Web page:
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Requesting for food, the monkey way!

Read time: 1 min
7 May 2018
Photo : Shreejata Gupta

If most tourist places in India have one thing in common, it's the monkeys! Yes, these primates usually found in troops, scout for food from unassuming tourists who either may have left the windows of the cars open or have a packet of food in sight. Sometimes, they can become aggressive and snatch food, traumatising the victims! Now, a recent study from researchers at the National Institute of Advanced Studies, Bengaluru, has recorded a unique behaviour among a species of monkeys called the bonnet macaque (Macaca radiata)—a species of macaques endemic to southern India. In their long-term study, conducted at the Bandipur National Park in Karnataka, the researchers found that juvenile bonnet macaques use a system of auditory and visual signals to request human tourists for food.

If you ever owned a pet, this may not be surprising because such behaviours have been reported from animals in captivity as well. But, this research provides the first evidence of wild monkeys of any species naturally asking for food anywhere in the world. The important catch here is that these monkeys have never been taught this behaviour by humans, nor are they completely dependent on humans for food, but have learnt this behaviour on their own. The researchers of the study point out that the finding highlights the ‘intentionality’ of the monkeys to communicate with humans in a certain way to get a certain result.

“Intentionality is a cognitive ability that allows us, humans to carry out our goal-directed behaviours, including successfully communicating our intentions and desires to others”, explains Mr. Adwait Deshpande, the first author of the study published in Nature’s Scientific Reports.

During the study, the researchers observed two novel behaviours of the monkeys—a coo-call made by the monkeys, and a hand-extension gesture. While each of these behaviours has been observed in isolation in different species of monkeys, in their study, the researchers report intentionality in how the monkeys combined these two behaviours.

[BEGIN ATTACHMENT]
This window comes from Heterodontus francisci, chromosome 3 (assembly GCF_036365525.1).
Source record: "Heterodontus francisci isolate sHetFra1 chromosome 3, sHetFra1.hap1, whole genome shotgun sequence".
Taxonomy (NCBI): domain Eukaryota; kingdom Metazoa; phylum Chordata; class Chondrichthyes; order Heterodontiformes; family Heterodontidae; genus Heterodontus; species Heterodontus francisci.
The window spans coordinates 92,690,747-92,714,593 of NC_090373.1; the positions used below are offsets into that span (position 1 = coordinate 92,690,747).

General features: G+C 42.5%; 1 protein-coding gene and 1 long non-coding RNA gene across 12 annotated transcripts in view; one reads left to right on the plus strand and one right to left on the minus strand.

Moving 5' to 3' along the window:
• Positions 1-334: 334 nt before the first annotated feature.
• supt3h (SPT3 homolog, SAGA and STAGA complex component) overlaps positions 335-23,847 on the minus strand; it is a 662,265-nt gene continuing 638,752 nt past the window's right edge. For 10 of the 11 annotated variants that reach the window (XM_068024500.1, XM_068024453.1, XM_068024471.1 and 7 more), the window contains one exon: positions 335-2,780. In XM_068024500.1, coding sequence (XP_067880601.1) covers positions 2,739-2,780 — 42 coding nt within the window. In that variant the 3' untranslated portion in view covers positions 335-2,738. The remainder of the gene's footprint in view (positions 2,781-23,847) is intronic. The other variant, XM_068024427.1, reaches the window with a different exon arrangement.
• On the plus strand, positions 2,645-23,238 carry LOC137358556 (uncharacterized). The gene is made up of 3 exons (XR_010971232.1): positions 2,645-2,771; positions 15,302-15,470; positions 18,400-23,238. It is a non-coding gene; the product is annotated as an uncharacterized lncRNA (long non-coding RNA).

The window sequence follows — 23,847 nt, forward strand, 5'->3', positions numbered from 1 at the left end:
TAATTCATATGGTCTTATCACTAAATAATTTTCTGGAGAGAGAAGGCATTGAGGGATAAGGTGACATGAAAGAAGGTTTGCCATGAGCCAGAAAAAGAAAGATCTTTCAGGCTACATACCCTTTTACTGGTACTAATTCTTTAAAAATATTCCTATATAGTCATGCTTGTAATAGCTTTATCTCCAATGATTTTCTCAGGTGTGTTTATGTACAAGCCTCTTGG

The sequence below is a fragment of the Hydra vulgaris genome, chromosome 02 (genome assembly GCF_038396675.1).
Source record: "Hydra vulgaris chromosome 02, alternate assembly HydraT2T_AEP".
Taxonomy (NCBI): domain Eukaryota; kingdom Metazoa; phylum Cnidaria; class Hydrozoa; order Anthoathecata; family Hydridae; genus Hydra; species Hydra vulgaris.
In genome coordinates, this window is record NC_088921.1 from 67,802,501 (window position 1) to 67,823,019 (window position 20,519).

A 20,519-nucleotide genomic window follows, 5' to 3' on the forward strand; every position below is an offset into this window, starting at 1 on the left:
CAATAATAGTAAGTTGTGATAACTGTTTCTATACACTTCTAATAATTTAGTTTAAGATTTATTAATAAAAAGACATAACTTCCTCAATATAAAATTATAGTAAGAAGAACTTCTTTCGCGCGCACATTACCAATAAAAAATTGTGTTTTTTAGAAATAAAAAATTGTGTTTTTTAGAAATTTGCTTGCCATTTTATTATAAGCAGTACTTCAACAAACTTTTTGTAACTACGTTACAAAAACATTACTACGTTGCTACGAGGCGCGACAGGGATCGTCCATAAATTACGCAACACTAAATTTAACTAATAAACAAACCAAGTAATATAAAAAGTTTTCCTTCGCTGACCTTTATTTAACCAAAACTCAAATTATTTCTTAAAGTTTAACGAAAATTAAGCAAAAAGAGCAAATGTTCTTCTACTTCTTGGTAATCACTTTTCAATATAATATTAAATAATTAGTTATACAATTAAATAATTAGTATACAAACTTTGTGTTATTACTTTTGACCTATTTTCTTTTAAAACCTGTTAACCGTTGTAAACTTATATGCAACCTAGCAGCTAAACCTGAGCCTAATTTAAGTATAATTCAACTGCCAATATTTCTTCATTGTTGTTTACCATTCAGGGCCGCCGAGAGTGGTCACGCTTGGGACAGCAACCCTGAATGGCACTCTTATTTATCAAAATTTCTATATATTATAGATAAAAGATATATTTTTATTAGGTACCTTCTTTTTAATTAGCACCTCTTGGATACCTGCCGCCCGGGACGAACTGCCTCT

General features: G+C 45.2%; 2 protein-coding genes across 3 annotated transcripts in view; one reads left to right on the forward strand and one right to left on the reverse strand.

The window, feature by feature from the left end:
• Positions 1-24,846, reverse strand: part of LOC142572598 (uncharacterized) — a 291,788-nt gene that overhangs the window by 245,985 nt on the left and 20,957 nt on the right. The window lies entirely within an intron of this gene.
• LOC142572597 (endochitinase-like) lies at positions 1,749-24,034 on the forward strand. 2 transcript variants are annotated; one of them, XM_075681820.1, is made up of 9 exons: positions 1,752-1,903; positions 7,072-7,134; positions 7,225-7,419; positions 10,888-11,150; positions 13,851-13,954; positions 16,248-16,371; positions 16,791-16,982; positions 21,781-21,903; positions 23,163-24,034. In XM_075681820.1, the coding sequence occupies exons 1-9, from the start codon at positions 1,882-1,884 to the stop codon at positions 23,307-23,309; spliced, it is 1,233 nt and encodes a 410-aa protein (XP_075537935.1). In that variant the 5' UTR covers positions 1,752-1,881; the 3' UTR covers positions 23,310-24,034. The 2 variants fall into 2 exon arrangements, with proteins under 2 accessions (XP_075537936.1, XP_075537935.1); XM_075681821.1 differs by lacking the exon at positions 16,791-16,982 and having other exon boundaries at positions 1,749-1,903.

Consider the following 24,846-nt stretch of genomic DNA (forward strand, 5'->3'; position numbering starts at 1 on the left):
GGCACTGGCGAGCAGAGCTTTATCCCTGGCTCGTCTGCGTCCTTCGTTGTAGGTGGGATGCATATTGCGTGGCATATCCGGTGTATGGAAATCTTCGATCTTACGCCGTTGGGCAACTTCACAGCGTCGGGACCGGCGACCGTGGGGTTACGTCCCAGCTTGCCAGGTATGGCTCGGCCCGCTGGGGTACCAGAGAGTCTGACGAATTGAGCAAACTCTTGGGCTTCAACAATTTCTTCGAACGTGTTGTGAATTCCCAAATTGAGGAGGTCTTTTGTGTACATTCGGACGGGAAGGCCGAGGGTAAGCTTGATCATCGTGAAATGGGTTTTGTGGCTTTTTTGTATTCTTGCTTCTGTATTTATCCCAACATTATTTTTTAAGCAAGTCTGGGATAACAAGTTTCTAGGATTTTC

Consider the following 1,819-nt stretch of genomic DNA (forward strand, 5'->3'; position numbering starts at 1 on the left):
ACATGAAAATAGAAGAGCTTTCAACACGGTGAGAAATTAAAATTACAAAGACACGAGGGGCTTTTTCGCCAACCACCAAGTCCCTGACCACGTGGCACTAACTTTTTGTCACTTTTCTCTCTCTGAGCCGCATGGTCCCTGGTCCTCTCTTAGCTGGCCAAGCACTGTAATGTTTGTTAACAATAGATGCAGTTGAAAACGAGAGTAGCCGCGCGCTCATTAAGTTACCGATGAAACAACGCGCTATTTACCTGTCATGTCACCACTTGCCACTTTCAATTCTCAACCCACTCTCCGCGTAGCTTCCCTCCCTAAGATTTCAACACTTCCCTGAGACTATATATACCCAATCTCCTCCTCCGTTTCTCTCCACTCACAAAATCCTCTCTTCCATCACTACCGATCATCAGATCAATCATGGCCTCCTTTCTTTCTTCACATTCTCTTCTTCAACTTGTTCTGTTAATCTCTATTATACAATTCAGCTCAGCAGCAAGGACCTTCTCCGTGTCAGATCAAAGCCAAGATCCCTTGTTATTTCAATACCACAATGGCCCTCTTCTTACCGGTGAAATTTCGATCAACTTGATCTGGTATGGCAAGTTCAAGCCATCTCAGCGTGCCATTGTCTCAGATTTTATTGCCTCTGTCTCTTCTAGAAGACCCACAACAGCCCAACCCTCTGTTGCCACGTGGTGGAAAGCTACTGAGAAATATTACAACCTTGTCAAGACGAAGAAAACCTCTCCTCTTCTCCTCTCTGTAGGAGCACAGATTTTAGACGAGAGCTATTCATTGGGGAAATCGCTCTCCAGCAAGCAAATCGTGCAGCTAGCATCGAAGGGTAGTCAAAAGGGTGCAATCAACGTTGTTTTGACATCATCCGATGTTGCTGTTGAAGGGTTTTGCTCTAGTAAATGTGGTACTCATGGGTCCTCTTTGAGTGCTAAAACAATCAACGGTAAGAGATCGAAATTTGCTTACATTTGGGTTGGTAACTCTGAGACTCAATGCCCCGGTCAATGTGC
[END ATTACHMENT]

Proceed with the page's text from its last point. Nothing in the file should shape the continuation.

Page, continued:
“The hand-extension gesture is a completely novel gesture for wild monkeys. Certain macaques, like the rhesus macaque, have been seen to show this gesture towards human caregivers, but it has never before been seen in a wild monkey and used in a natural context. In that sense, it is definitely a new gesture”, says Dr Anindya Sinha, a professor at NIAS and an author of the study.

The researchers have earlier observed similar coo-calls used by monkeys in the GKVK Campus of the University of Agricultural Sciences in Bangalore. However, the ones made by the macaques in Bandipur are louder. The monkeys seemed to use these coo-calls to attract the attention of the humans. The researchers suspect that the monkeys may have modified the ‘lost call’ that bonnet macaques often give when they are isolated from their troop, to generate these specialised coo-calls.

In this study, the researchers also observed that the coo-calls and hand-extension gestures were made more often when juvenile monkeys were tracking food-bearing humans. While the coo-calls were used to attract human attention, they extended their hands, as if to seek food, only when the monkeys had made eye-contact with the humans,. To ensure that they had a human’s attention and were able to make eye contact, the monkeys were even seen changing their vantage points. They would also continuously monitor how and where an individual was moving and repeat their behaviour once they were in direct sight of the humans.

“This is possibly the first study to report and provide evidence for directed intentional communication, involving the active use of gestures and vocalisations, in any wild monkey species”, remarks Mr. Deshpande, talking about the importance of the study. The observation of such a behaviour in non-ape primates is remarkable as it indicates the ability of these animals to develop and evolve ways, driven by their innate cognitive capacities, to successfully adapt to ecologies that have changed due to human presence and action.

“In conclusion, our study is the first attempt to explore the intentionality underlying communication between a wild monkey species and humans in a natural context, thus encouraging us to think that the precursors of human language, the most sophisticated form of intentional communicative behaviour, may possibly be evolutionarily much older than previously thought, preceding even the human-like apes such as chimpanzees”, signs off Mr. Deshpande.